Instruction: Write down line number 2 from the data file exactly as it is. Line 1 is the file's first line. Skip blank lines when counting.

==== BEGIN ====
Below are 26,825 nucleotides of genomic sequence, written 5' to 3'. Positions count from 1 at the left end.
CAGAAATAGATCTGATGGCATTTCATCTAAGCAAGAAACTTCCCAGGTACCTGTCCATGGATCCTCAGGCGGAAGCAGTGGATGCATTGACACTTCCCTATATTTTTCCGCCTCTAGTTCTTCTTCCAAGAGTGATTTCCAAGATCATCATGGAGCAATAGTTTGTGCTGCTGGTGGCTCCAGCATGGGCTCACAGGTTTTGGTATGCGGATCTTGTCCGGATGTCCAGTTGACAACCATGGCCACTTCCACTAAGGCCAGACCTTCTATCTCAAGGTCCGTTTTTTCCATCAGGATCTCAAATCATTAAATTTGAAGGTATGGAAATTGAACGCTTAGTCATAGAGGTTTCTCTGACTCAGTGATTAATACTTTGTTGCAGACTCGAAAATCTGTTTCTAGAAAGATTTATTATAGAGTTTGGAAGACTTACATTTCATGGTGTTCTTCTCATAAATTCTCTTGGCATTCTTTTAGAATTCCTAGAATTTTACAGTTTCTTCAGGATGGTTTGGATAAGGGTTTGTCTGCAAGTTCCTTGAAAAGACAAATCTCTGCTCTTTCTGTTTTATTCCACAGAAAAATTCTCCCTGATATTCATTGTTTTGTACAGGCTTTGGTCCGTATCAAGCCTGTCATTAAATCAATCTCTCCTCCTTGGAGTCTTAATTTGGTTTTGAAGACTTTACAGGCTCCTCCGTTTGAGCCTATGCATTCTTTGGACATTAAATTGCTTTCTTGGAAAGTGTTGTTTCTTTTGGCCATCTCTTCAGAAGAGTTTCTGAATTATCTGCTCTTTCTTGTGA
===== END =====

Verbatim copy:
CAGAAATAGATCTGATGGCATTTCATCTAAGCAAGAAACTTCCCAGGTACCTGTCCATGGATCCTCAGGCGGAAGCAGTGGATGCATTGACACTTCCCTATATTTTTCCGCCTCTAGTTCTTCTTCCAAGAGTGATTTCCAAGATCATCATGGAGCAATAGTTTGTGCTGCTGGTGGCTCCAGCATGGGCTCACAGGTTTTGGTATGCGGATCTTGTCCGGATGTCCAGTTGACAACCATGGCCACTTCCACTAAGGCCAGACCTTCTATCTCAAGGTCCGTTTTTTCCATCAGGATCTCAAATCATTAAATTTGAAGGTATGGAAATTGAACGCTTAGTCATAGAGGTTTCTCTGACTCAGTGATTAATACTTTGTTGCAGACTCGAAAATCTGTTTCTAGAAAGATTTATTATAGAGTTTGGAAGACTTACATTTCATGGTGTTCTTCTCATAAATTCTCTTGGCATTCTTTTAGAATTCCTAGAATTTTACAGTTTCTTCAGGATGGTTTGGATAAGGGTTTGTCTGCAAGTTCCTTGAAAAGACAAATCTCTGCTCTTTCTGTTTTATTCCACAGAAAAATTCTCCCTGATATTCATTGTTTTGTACAGGCTTTGGTCCGTATCAAGCCTGTCATTAAATCAATCTCTCCTCCTTGGAGTCTTAATTTGGTTTTGAAGACTTTACAGGCTCCTCCGTTTGAGCCTATGCATTCTTTGGACATTAAATTGCTTTCTTGGAAAGTGTTGTTTCTTTTGGCCATCTCTTCAGAAGAGTTTCTGAATTATCTGCTCTTTCTTGTGA